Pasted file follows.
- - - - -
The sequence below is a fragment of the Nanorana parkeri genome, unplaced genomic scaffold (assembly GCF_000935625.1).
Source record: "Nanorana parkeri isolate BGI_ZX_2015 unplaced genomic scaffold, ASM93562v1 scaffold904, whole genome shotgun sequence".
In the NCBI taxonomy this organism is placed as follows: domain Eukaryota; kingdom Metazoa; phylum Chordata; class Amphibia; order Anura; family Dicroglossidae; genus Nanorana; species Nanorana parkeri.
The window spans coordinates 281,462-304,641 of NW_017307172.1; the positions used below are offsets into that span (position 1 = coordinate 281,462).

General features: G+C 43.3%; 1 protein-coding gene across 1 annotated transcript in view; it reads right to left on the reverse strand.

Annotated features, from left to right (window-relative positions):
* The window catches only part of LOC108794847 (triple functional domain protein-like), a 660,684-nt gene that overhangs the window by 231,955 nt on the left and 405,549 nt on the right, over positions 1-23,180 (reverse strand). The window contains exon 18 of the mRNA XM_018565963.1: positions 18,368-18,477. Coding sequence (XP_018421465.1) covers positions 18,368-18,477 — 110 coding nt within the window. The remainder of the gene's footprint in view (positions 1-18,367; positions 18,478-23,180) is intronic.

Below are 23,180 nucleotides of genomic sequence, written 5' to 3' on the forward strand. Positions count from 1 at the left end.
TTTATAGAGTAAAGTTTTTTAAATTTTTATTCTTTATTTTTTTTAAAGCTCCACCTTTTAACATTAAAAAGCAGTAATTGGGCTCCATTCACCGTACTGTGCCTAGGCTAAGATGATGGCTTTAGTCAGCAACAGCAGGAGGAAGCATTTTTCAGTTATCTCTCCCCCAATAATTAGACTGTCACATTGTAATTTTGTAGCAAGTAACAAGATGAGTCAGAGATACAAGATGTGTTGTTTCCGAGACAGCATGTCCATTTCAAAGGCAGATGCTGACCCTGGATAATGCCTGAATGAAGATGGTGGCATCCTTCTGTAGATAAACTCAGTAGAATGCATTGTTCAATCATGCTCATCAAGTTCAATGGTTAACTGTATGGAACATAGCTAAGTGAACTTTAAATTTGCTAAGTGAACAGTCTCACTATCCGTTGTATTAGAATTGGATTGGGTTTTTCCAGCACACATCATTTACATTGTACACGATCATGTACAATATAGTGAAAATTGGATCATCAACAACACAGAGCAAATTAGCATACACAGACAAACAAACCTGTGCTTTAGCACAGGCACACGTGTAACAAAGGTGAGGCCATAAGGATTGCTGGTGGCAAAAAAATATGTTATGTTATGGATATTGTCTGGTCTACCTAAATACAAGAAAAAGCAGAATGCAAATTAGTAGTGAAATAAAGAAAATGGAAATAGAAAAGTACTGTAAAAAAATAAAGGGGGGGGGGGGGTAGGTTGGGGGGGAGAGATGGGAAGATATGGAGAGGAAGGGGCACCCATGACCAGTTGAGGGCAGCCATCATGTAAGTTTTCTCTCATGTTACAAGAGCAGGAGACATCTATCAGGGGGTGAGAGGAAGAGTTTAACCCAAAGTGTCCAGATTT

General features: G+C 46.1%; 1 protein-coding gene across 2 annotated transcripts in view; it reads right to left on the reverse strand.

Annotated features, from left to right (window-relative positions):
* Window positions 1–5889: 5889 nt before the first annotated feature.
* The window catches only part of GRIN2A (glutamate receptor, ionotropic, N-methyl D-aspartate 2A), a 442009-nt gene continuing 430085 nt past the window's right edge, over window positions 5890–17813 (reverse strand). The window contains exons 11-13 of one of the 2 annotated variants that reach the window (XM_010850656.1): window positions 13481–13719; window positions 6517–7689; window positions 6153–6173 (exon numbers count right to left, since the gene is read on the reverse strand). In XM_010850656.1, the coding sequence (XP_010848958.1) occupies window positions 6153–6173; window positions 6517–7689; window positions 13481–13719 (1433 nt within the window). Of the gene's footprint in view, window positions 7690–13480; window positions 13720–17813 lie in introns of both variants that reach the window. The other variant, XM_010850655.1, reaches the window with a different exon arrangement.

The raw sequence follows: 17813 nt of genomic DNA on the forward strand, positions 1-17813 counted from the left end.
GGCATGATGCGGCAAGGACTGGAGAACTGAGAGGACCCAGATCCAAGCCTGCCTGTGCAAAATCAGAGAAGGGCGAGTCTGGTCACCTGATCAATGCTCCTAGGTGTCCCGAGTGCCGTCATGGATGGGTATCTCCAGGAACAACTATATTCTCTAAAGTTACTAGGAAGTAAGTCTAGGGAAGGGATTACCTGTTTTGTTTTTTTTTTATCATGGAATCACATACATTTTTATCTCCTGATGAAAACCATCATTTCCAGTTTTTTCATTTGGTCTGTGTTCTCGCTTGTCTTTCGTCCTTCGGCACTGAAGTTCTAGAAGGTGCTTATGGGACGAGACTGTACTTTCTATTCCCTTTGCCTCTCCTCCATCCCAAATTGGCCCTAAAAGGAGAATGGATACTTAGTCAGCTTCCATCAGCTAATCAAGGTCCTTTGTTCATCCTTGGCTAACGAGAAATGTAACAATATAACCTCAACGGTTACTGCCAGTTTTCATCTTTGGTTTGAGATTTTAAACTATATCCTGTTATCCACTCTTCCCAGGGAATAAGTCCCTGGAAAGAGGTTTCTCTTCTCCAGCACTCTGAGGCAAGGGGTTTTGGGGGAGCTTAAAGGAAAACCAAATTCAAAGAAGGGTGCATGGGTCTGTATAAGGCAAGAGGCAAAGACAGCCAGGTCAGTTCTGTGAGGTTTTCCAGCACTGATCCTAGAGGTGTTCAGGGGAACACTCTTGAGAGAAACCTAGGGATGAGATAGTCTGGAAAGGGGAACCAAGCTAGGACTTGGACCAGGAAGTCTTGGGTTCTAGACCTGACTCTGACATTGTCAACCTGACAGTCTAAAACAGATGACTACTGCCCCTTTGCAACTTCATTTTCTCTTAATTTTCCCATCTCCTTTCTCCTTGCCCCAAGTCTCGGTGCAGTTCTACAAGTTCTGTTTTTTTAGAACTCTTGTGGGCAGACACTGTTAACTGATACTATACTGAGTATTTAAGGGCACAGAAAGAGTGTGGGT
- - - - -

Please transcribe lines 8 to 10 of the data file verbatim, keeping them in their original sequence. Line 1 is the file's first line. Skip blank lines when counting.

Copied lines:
Below are 23,180 nucleotides of genomic sequence, written 5' to 3' on the forward strand. Positions count from 1 at the left end.
TTTATAGAGTAAAGTTTTTTAAATTTTTATTCTTTATTTTTTTTAAAGCTCCACCTTTTAACATTAAAAAGCAGTAATTGGGCTCCATTCACCGTACTGTGCCTAGGCTAAGATGATGGCTTTAGTCAGCAACAGCAGGAGGAAGCATTTTTCAGTTATCTCTCCCCCAATAATTAGACTGTCACATTGTAATTTTGTAGCAAGTAACAAGATGAGTCAGAGATACAAGATGTGTTGTTTCCGAGACAGCATGTCCATTTCAAAGGCAGATGCTGACCCTGGATAATGCCTGAATGAAGATGGTGGCATCCTTCTGTAGATAAACTCAGTAGAATGCATTGTTCAATCATGCTCATCAAGTTCAATGGTTAACTGTATGGAACATAGCTAAGTGAACTTTAAATTTGCTAAGTGAACAGTCTCACTATCCGTTGTATTAGAATTGGATTGGGTTTTTCCAGCACACATCATTTACATTGTACACGATCATGTACAATATAGTGAAAATTGGATCATCAACAACACAGAGCAAATTAGCATACACAGACAAACAAACCTGTGCTTTAGCACAGGCACACGTGTAACAAAGGTGAGGCCATAAGGATTGCTGGTGGCAAAAAAATATGTTATGTTATGGATATTGTCTGGTCTACCTAAATACAAGAAAAAGCAGAATGCAAATTAGTAGTGAAATAAAGAAAATGGAAATAGAAAAGTACTGTAAAAAAATAAAGGGGGGGGGGGGGTAGGTTGGGGGGGAGAGATGGGAAGATATGGAGAGGAAGGGGCACCCATGACCAGTTGAGGGCAGCCATCATGTAAGTTTTCTCTCATGTTACAAGAGCAGGAGACATCTATCAGGGGGTGAGAGGAAGAGTTTAACCCAAAGTGTCCAGATTT

General features: G+C 46.1%; 1 protein-coding gene across 2 annotated transcripts in view; it reads right to left on the reverse strand.